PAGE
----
What qualifies a vehicle as being among the best? Is the best car the one with the ferocious powertrain, that zips from zero to sixty miles per hour in the shortest amount of time? Or is the best car the one that lasts the longest with the least amount of maintenance required? For some people, the best car is the one with the most luxurious interior, the highest towing capacity, or the roomiest cabin for the price. Because everyone has different criteria, rather than embarrass ourselves attempting to narrow a car recommendation for every type of person down to a tidy list of 10, we’ve chosen instead to please no one by telling you about the cars we feel are the best, based on our own experiences.
Sure, we’ve driven faster, more expensive, and more technologically advanced cars. But this is a consensus rooted in pure subjectiveness. It’s not about what cars we’ve driven were the most innovative or groundbreaking, and it certainly isn’t about the cars we found to be the most practical. This group show-and-tell by the Acceleramota team is all about which cars are nearest and dearest to our hearts after some time behind the wheel, no matter the length of the stint or the circumstance in which we drove them.
What’s the best car you’ve ever driven? Let us know in the comments.
Jeric Jaleco: Ford Mustang Shelby GT350
The market has seen its fair share of spectacular driver’s cars, but only once in a blue moon does one really scratch that itch. Or at least my itch for something catering to my mixed tastes, having coveted cars like the E92 BMW M3 and Shelby GT500. The Shelby GT350 is among that elite bunch and the perfect combination of their philosophies in my headcanon. And listen, I’m not one to incessantly bemoan the loss of purist machines from years past, but this glorified rental car proves they just don’t build sports cars like they used to and probably never will ever again.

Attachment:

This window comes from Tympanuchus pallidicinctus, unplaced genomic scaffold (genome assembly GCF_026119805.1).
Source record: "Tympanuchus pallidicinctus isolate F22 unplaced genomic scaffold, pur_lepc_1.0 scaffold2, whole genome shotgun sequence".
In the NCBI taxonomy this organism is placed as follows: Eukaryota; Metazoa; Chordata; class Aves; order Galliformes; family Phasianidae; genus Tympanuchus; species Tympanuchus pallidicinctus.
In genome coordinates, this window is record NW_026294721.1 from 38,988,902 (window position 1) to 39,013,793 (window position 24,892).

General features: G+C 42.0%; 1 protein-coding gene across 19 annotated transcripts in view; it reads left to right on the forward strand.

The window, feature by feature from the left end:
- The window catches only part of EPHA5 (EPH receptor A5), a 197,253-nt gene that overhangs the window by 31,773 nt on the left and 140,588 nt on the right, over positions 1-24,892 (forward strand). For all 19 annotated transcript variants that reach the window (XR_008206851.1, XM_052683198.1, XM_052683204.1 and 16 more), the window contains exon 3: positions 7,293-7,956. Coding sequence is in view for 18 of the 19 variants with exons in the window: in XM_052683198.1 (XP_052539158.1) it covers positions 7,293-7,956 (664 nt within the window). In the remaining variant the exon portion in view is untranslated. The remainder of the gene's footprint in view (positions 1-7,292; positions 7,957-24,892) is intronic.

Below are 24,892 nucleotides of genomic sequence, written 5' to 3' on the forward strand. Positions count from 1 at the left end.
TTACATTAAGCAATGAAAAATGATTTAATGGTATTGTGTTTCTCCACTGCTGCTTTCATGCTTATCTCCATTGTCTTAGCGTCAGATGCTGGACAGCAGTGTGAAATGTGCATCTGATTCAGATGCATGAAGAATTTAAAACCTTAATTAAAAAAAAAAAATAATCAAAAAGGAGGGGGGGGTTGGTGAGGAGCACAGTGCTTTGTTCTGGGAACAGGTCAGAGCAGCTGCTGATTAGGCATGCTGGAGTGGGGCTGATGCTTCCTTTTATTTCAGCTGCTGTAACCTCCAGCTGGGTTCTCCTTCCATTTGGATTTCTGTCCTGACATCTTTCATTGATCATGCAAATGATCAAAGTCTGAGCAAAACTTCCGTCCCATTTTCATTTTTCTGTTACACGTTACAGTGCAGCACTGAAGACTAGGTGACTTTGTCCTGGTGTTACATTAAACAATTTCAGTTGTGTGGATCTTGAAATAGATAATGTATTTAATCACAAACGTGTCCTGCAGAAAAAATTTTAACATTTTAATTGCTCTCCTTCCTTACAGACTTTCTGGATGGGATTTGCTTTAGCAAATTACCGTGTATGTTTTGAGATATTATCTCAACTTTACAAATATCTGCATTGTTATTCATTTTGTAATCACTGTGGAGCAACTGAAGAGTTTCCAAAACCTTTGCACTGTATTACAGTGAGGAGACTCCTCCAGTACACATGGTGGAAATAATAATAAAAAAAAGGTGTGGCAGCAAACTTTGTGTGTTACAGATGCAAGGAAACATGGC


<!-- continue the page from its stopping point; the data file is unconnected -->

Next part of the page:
The GT350 launched to widespread acclaim for pretty much being the second coming of Car Jesus. It snatched top spots in numerous comparisons, even placing second in Motor Trend’s Best Driver’s Car for two years, bested only by McLaren’s 570S and a 911 Carrera S. It’s far from the fastest muscle car at Woodward Avenue, but it’s certainly one of the most beloved sports cars of recent memory, and my time behind the wheel of a 2017 example from Turo of all places taught me why.
An all-natural V8 screaming to an 8,250-rpm redline, six-speed stick, and track-ready suspension? Yes, please! The precise, well-weighted steering and MagneRide suspension enable rapid direction changes evocative of cars hundreds of pounds lighter. The shifter delivers that just-right notchiness that’s snickety-snick-snick sensational, and the 526-horsepower 5.2-liter Voodoo will go down as one of the best engines of all time, oiling issues be damned! My time with the GT350 was limited to only a few days, but it easily proved its worth as one of the most intoxicatingly soulful modern cars on this side of a Ferrari and at a fraction of the price.